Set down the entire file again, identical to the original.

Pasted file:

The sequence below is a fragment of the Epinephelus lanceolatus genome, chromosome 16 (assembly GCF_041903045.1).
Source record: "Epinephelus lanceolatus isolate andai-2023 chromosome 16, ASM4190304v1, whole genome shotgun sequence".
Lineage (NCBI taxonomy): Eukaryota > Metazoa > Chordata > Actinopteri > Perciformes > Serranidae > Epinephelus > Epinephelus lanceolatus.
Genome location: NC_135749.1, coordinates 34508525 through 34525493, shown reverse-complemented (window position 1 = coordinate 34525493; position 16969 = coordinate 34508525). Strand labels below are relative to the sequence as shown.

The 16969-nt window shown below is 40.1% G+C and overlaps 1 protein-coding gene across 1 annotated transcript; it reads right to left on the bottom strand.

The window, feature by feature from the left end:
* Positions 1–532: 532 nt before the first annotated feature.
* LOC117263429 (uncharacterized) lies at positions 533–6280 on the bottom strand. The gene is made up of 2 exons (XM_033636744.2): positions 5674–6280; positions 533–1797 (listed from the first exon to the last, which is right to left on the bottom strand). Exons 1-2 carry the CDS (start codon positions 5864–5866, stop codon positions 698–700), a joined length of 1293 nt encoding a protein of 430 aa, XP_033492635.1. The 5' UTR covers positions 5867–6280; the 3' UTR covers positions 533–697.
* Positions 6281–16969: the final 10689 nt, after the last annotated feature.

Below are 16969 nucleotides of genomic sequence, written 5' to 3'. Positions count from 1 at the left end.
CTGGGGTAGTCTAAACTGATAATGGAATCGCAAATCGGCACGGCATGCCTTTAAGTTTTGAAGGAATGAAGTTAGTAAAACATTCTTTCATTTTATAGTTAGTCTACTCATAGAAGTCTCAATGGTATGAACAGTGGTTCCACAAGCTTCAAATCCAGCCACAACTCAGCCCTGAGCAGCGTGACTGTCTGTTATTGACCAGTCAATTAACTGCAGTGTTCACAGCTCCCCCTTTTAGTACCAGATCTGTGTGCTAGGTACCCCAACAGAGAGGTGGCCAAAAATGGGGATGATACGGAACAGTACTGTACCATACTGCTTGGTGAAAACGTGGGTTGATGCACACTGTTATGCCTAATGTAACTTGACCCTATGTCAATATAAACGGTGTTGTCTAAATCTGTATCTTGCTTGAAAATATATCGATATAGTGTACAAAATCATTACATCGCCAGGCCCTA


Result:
The sequence below is a fragment of the Epinephelus lanceolatus genome, chromosome 16 (assembly GCF_041903045.1).
Source record: "Epinephelus lanceolatus isolate andai-2023 chromosome 16, ASM4190304v1, whole genome shotgun sequence".
Lineage (NCBI taxonomy): Eukaryota > Metazoa > Chordata > Actinopteri > Perciformes > Serranidae > Epinephelus > Epinephelus lanceolatus.
Genome location: NC_135749.1, coordinates 34508525 through 34525493, shown reverse-complemented (window position 1 = coordinate 34525493; position 16969 = coordinate 34508525). Strand labels below are relative to the sequence as shown.

The 16969-nt window shown below is 40.1% G+C and overlaps 1 protein-coding gene across 1 annotated transcript; it reads right to left on the bottom strand.

The window, feature by feature from the left end:
* Positions 1–532: 532 nt before the first annotated feature.
* LOC117263429 (uncharacterized) lies at positions 533–6280 on the bottom strand. The gene is made up of 2 exons (XM_033636744.2): positions 5674–6280; positions 533–1797 (listed from the first exon to the last, which is right to left on the bottom strand). Exons 1-2 carry the CDS (start codon positions 5864–5866, stop codon positions 698–700), a joined length of 1293 nt encoding a protein of 430 aa, XP_033492635.1. The 5' UTR covers positions 5867–6280; the 3' UTR covers positions 533–697.
* Positions 6281–16969: the final 10689 nt, after the last annotated feature.

Below are 16969 nucleotides of genomic sequence, written 5' to 3'. Positions count from 1 at the left end.
CTGGGGTAGTCTAAACTGATAATGGAATCGCAAATCGGCACGGCATGCCTTTAAGTTTTGAAGGAATGAAGTTAGTAAAACATTCTTTCATTTTATAGTTAGTCTACTCATAGAAGTCTCAATGGTATGAACAGTGGTTCCACAAGCTTCAAATCCAGCCACAACTCAGCCCTGAGCAGCGTGACTGTCTGTTATTGACCAGTCAATTAACTGCAGTGTTCACAGCTCCCCCTTTTAGTACCAGATCTGTGTGCTAGGTACCCCAACAGAGAGGTGGCCAAAAATGGGGATGATACGGAACAGTACTGTACCATACTGCTTGGTGAAAACGTGGGTTGATGCACACTGTTATGCCTAATGTAACTTGACCCTATGTCAATATAAACGGTGTTGTCTAAATCTGTATCTTGCTTGAAAATATATCGATATAGTGTACAAAATCATTACATCGCCAGGCCCTA